In an attempt to balance the student-classroom ratio across government schools in Chandigarh, the UT education department had promised to open six composite schools (from Classes 1 to 10) by October 2014. A year and a half later, the opening of five of these schools is yet to see the light of the day.
According to the Project Approval Board’s (PAB) report of 2014, atleast four of these six schools in periphery colonies should have been inaugurated last year. Despite missing deadlines repeatedly, the department has failed to come up with even two schools before the new academic session in April this year. So far, the government high school in Dhanas is the only one out of the six schools, which was inaugurated earlier in January this year.
Director of school education Rubinderjit Singh told HT, “The work at our end is complete as we have given the budget approval for four schools, but the engineering department has delayed the construction work.”
On the other hand, chief engineer Mukesh Anand said he had asked his team to look into the issue.
Elaborating upon the reasons behind the delay, superintending engineer CB Ojha said, “The construction work will be complete for the government schools in Sector 49, Mauli Jagran and Manimajra by July 31. The one in Sector 48 should also be ready by August 15.” He said that since the budget estimates were revised, the contract had to be renewed and construction work had to start afresh which, in turn, led to the delay.
As for the government school in Kishengarh whose construction was completed long back, could not be inaugurated due to a legal dispute over the land on which it is constructed. The land slipped out of the administration’s hands when the Punjab and Haryana high court quashed its acquisition notification in 2013, on grounds similar to which the Supreme Court had quashed the acquisition of about 275 acres of land for the third phase of the IT park in October 2012.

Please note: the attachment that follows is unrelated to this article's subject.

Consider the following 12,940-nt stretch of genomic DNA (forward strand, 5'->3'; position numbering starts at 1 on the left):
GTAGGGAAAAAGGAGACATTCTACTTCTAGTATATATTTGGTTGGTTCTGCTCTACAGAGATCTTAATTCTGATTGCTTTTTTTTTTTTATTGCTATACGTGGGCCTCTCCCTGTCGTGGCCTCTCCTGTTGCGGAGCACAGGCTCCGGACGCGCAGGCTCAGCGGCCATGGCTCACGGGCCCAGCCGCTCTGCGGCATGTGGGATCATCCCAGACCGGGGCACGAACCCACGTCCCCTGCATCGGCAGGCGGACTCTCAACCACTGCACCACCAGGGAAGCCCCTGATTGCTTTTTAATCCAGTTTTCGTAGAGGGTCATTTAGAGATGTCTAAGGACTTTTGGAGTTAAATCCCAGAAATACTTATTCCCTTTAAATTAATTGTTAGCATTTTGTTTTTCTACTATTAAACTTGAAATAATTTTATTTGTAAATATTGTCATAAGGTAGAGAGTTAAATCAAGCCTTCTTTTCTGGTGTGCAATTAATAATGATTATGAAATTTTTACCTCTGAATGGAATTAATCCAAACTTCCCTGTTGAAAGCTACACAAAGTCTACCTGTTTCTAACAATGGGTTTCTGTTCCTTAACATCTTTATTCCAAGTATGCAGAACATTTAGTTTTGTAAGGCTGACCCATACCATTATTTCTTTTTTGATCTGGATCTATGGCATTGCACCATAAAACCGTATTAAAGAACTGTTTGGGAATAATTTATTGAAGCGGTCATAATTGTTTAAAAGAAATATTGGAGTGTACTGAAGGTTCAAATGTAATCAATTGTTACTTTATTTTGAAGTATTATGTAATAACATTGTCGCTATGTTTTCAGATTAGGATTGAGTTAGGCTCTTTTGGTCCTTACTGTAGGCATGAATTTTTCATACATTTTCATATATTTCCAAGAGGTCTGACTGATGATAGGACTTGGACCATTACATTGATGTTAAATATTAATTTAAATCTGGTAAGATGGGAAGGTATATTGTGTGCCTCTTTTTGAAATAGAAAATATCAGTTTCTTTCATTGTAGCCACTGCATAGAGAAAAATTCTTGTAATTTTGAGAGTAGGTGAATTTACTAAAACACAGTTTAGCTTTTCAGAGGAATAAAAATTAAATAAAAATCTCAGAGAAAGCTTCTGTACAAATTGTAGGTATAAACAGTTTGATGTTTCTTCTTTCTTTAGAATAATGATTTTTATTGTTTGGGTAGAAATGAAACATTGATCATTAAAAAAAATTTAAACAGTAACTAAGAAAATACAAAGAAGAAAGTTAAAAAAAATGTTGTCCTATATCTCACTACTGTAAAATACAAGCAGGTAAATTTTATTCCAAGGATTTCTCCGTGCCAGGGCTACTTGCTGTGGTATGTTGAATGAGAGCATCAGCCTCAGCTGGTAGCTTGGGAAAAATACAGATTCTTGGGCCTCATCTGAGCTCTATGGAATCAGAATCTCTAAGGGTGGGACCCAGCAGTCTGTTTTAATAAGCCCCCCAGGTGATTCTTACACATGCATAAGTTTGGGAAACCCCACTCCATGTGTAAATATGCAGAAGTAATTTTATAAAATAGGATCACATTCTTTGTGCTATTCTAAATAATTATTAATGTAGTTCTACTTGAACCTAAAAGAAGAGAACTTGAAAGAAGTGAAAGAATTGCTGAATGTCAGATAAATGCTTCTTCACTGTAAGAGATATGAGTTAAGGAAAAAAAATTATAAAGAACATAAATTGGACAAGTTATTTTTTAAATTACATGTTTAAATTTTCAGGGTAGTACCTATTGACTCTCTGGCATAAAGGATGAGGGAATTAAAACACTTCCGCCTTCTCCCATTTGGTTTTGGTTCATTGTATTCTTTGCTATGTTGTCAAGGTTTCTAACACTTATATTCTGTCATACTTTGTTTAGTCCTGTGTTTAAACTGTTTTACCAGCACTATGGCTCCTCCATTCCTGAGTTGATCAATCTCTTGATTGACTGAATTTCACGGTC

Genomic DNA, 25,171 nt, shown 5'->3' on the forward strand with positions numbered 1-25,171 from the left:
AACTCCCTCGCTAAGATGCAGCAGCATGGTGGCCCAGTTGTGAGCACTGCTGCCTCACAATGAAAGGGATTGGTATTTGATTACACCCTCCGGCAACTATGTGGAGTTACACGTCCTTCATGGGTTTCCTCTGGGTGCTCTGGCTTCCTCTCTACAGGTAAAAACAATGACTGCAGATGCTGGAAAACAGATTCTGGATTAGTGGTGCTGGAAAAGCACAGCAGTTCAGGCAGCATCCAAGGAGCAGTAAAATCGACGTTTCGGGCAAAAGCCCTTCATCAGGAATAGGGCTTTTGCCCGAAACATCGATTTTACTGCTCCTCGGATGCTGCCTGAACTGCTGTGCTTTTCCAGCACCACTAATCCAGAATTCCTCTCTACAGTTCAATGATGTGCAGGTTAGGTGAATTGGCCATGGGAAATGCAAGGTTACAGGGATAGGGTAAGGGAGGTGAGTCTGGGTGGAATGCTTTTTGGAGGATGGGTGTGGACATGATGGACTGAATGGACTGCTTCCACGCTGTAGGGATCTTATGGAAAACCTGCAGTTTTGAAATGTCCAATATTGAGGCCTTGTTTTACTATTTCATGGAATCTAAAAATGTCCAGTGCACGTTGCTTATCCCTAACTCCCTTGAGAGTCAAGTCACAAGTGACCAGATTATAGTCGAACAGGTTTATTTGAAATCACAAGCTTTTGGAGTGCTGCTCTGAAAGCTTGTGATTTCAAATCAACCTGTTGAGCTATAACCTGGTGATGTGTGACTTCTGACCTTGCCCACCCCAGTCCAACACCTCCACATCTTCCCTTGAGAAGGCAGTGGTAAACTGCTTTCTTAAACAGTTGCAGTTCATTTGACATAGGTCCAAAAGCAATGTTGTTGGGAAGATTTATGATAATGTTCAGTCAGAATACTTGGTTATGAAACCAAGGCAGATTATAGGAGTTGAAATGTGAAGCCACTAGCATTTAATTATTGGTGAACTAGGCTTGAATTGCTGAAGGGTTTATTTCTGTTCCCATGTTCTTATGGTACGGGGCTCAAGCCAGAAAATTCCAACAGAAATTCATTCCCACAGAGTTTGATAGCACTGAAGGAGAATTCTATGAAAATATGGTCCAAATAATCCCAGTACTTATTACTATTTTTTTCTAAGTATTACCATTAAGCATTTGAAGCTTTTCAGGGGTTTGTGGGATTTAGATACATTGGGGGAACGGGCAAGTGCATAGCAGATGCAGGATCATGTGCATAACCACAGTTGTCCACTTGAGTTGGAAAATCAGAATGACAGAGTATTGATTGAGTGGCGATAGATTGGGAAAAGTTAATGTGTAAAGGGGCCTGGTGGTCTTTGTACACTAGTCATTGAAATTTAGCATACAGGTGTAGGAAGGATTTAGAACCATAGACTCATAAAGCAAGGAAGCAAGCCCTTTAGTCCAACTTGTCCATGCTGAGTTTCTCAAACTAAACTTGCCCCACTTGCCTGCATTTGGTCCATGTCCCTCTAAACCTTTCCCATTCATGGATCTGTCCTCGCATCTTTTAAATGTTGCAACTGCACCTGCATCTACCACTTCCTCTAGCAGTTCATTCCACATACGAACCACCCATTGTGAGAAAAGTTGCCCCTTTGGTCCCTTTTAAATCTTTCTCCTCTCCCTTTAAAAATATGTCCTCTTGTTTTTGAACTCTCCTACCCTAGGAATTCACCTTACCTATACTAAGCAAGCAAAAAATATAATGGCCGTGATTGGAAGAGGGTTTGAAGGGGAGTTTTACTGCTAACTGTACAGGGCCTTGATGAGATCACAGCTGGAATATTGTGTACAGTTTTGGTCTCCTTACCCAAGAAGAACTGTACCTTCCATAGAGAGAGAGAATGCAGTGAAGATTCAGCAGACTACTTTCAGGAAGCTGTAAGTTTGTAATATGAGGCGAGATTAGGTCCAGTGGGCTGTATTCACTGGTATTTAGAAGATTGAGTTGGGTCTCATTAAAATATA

Soon after, the UT administration filed a special leave petition in the apex court, which too was dismissed on March 2014.
Since the administration lost, the land had to be transferred to its original owners. The owners are entitled to compensation four times the collector’s rate in rural areas. Despite the department officials’ efforts to seek a compromise with the original owners, there has been no progress in this case.
WHAT IS STUDENT CLASSROOM RATIO
The student-classroom ratio, according to the Right to Education (RTE) Act, is that government schools should not enrol more than 40 students in one classroom.